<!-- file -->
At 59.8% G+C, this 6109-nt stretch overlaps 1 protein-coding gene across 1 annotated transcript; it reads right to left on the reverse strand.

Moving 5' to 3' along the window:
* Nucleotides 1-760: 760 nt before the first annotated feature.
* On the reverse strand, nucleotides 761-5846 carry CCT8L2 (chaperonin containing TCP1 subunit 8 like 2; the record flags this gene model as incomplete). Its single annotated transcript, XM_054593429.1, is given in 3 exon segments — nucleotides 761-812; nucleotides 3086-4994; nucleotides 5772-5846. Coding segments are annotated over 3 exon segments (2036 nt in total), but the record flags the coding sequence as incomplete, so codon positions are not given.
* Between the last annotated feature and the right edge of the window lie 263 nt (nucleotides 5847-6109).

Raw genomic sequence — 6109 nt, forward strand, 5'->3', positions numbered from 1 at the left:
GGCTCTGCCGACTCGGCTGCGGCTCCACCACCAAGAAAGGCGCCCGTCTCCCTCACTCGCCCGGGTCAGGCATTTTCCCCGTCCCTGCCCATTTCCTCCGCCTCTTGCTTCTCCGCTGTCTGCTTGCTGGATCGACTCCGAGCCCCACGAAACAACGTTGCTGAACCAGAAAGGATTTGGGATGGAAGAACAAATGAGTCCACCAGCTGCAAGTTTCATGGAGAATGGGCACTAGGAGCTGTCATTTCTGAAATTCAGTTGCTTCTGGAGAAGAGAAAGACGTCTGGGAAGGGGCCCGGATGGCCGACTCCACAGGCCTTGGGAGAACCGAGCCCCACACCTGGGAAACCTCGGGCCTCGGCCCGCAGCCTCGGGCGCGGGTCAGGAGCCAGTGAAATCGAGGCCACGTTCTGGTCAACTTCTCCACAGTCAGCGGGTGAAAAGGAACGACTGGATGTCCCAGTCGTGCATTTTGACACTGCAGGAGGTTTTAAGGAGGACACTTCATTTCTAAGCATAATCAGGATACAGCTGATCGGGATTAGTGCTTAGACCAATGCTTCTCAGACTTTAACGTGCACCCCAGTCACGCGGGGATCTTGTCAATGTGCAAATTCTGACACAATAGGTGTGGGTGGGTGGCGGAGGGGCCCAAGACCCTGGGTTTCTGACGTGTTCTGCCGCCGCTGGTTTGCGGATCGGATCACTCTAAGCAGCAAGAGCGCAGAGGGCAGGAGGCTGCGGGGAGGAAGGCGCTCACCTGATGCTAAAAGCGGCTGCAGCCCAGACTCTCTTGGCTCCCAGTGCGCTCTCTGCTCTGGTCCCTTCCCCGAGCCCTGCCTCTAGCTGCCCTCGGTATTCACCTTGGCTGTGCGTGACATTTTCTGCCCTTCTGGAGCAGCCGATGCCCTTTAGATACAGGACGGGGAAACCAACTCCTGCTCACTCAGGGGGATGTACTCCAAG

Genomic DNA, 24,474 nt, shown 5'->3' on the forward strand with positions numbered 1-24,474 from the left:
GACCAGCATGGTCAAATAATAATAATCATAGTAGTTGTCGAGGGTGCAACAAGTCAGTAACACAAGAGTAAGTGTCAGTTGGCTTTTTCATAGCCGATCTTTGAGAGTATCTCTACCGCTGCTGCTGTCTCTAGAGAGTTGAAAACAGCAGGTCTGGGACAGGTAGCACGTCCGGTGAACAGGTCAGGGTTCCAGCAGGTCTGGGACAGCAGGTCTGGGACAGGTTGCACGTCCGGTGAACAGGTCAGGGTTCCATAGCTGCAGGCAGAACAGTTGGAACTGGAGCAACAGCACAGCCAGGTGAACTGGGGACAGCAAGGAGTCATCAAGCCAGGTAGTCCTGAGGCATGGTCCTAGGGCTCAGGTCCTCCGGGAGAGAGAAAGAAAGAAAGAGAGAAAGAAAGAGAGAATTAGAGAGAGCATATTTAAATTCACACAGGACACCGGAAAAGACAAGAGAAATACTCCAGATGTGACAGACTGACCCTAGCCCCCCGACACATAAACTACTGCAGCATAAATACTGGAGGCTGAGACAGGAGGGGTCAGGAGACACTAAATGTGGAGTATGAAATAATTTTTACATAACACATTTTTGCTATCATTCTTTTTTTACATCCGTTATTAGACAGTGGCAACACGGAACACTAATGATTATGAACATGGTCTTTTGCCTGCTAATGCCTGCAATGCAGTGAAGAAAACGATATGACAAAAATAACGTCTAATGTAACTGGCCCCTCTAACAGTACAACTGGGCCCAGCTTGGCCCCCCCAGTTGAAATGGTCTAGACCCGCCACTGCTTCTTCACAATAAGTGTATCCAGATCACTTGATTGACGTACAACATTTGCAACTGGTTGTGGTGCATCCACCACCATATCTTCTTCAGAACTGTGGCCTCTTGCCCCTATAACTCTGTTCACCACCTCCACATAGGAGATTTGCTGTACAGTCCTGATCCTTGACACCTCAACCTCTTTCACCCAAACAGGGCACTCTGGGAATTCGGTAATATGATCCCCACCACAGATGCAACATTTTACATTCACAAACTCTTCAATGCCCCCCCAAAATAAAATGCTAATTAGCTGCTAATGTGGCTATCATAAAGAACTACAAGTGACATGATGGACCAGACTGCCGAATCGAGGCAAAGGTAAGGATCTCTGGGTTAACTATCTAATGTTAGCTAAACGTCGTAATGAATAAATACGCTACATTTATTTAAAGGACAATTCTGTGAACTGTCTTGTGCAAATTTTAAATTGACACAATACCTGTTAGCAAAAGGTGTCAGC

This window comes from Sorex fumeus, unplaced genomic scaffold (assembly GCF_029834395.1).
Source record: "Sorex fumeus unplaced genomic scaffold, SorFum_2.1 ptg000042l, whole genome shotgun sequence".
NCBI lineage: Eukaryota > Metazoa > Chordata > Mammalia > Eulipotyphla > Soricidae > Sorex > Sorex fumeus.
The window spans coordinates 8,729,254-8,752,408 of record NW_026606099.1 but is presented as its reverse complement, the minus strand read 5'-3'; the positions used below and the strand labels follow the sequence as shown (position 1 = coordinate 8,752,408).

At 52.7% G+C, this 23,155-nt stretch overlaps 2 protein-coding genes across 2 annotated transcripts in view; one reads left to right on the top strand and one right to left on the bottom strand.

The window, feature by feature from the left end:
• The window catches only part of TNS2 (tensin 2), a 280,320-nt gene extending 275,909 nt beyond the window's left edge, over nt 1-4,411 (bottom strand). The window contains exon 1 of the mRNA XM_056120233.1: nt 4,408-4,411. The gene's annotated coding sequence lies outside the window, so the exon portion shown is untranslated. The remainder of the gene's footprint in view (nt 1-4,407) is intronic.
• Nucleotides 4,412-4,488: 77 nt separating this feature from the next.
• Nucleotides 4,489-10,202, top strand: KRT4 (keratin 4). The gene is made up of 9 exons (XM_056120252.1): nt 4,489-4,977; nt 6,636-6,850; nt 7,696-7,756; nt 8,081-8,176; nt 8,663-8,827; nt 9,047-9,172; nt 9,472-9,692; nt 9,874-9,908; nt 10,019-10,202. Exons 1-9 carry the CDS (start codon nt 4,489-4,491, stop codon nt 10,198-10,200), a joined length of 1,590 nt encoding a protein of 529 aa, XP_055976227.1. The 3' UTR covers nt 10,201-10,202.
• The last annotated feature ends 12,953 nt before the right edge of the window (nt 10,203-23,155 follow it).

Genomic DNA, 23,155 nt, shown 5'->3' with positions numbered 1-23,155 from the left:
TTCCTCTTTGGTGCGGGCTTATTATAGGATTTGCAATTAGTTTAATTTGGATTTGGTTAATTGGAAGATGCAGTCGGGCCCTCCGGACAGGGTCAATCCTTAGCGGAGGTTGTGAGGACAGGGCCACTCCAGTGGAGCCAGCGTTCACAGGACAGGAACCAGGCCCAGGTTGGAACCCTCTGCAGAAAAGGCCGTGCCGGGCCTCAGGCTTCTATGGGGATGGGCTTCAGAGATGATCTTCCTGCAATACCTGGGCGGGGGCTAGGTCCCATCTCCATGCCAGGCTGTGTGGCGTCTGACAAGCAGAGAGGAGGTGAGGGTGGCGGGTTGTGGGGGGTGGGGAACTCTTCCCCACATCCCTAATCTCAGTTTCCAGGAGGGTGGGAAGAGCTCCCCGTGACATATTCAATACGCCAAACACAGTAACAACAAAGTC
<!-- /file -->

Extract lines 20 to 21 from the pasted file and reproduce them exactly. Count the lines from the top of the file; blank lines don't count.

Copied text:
Genomic DNA, 23,155 nt, shown 5'->3' with positions numbered 1-23,155 from the left:
TTCCTCTTTGGTGCGGGCTTATTATAGGATTTGCAATTAGTTTAATTTGGATTTGGTTAATTGGAAGATGCAGTCGGGCCCTCCGGACAGGGTCAATCCTTAGCGGAGGTTGTGAGGACAGGGCCACTCCAGTGGAGCCAGCGTTCACAGGACAGGAACCAGGCCCAGGTTGGAACCCTCTGCAGAAAAGGCCGTGCCGGGCCTCAGGCTTCTATGGGGATGGGCTTCAGAGATGATCTTCCTGCAATACCTGGGCGGGGGCTAGGTCCCATCTCCATGCCAGGCTGTGTGGCGTCTGACAAGCAGAGAGGAGGTGAGGGTGGCGGGTTGTGGGGGGTGGGGAACTCTTCCCCACATCCCTAATCTCAGTTTCCAGGAGGGTGGGAAGAGCTCCCCGTGACATATTCAATACGCCAAACACAGTAACAACAAAGTC